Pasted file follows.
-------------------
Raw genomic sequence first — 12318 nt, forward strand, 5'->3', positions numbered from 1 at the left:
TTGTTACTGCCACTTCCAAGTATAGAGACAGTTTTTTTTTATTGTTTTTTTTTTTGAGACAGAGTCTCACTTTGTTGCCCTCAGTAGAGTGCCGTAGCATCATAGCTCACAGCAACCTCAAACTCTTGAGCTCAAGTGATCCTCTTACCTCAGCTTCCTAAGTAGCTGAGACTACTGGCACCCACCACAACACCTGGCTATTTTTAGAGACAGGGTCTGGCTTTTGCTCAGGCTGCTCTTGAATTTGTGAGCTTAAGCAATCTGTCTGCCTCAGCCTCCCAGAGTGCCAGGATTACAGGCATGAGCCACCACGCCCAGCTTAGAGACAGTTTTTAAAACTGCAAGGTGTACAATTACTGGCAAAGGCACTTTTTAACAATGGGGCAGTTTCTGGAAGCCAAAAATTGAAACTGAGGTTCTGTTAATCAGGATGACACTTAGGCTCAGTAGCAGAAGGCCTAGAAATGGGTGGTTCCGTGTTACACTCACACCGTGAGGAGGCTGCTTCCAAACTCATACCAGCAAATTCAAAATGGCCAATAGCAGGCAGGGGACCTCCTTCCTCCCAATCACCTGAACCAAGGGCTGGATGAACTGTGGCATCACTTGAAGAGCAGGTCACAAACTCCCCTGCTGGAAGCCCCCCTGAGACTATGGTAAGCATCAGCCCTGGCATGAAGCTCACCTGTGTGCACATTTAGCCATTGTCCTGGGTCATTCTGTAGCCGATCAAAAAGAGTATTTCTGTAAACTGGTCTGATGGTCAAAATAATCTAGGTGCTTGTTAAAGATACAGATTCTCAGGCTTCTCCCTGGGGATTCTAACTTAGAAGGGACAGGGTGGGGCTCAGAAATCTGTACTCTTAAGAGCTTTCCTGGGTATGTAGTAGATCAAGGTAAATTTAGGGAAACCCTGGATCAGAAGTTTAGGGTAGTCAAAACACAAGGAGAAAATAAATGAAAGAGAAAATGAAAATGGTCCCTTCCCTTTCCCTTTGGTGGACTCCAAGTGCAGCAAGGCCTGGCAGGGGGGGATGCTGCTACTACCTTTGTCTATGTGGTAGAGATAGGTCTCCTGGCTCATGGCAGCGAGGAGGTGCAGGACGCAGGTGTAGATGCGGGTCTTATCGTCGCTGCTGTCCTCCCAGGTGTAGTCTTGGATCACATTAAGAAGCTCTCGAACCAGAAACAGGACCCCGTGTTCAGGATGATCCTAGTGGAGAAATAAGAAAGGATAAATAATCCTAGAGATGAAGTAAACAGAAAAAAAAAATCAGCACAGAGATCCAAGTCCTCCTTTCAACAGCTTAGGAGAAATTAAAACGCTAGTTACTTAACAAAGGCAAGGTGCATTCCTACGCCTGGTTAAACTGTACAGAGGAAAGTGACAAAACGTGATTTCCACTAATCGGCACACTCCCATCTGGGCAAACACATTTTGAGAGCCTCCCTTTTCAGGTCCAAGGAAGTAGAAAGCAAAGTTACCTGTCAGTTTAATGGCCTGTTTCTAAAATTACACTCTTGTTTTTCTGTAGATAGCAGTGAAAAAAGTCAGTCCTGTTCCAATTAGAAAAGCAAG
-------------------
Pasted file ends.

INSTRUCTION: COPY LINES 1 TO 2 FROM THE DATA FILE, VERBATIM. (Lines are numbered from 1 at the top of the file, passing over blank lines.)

Raw genomic sequence first — 12318 nt, forward strand, 5'->3', positions numbered from 1 at the left:
TTGTTACTGCCACTTCCAAGTATAGAGACAGTTTTTTTTTATTGTTTTTTTTTTTGAGACAGAGTCTCACTTTGTTGCCCTCAGTAGAGTGCCGTAGCATCATAGCTCACAGCAACCTCAAACTCTTGAGCTCAAGTGATCCTCTTACCTCAGCTTCCTAAGTAGCTGAGACTACTGGCACCCACCACAACACCTGGCTATTTTTAGAGACAGGGTCTGGCTTTTGCTCAGGCTGCTCTTGAATTTGTGAGCTTAAGCAATCTGTCTGCCTCAGCCTCCCAGAGTGCCAGGATTACAGGCATGAGCCACCACGCCCAGCTTAGAGACAGTTTTTAAAACTGCAAGGTGTACAATTACTGGCAAAGGCACTTTTTAACAATGGGGCAGTTTCTGGAAGCCAAAAATTGAAACTGAGGTTCTGTTAATCAGGATGACACTTAGGCTCAGTAGCAGAAGGCCTAGAAATGGGTGGTTCCGTGTTACACTCACACCGTGAGGAGGCTGCTTCCAAACTCATACCAGCAAATTCAAAATGGCCAATAGCAGGCAGGGGACCTCCTTCCTCCCAATCACCTGAACCAAGGGCTGGATGAACTGTGGCATCACTTGAAGAGCAGGTCACAAACTCCCCTGCTGGAAGCCCCCCTGAGACTATGGTAAGCATCAGCCCTGGCATGAAGCTCACCTGTGTGCACATTTAGCCATTGTCCTGGGTCATTCTGTAGCCGATCAAAAAGAGTATTTCTGTAAACTGGTCTGATGGTCAAAATAATCTAGGTGCTTGTTAAAGATACAGATTCTCAGGCTTCTCCCTGGGGATTCTAACTTAGAAGGGACAGGGTGGGGCTCAGAAATCTGTACTCTTAAGAGCTTTCCTGGGTATGTAGTAGATCAAGGTAAATTTAGGGAAACCCTGGATCAGAAGTTTAGGGTAGTCAAAACACAAGGAGAAAATAAATGAAAGAGAAAATGAAAATGGTCCCTTCCCTTTCCCTTTGGTGGACTCCAAGTGCAGCAAGGCCTGGCAGGGGGGGATGCTGCTACTACCTTTGTCTATGTGGTAGAGATAGGTCTCCTGGCTCATGGCAGCGAGGAGGTGCAGGACGCAGGTGTAGATGCGGGTCTTATCGTCGCTGCTGTCCTCCCAGGTGTAGTCTTGGATCACATTAAGAAGCTCTCGAACCAGAAACAGGACCCCGTGTTCAGGATGATCCTAGTGGAGAAATAAGAAAGGATAAATAATCCTAGAGATGAAGTAAACAGAAAAAAAAAATCAGCACAGAGATCCAAGTCCTCCTTTCAACAGCTTAGGAGAAATTAAAACGCTAGTTACTTAACAAAGGCAAGGTGCATTCCTACGCCTGGTTAAACTGTACAGAGGAAAGTGACAAAACGTGATTTCCACTAATCGGCACACTCCCATCTGGGCAAACACATTTTGAGAGCCTCCCTTTTCAGGTCCAAGGAAGTAGAAAGCAAAGTTACCTGTCAGTTTAATGGCCTGTTTCTAAAATTACACTCTTGTTTTTCTGTAGATAGCAGTGAAAAAAGTCAGTCCTGTTCCAATTAGAAAAGCAAG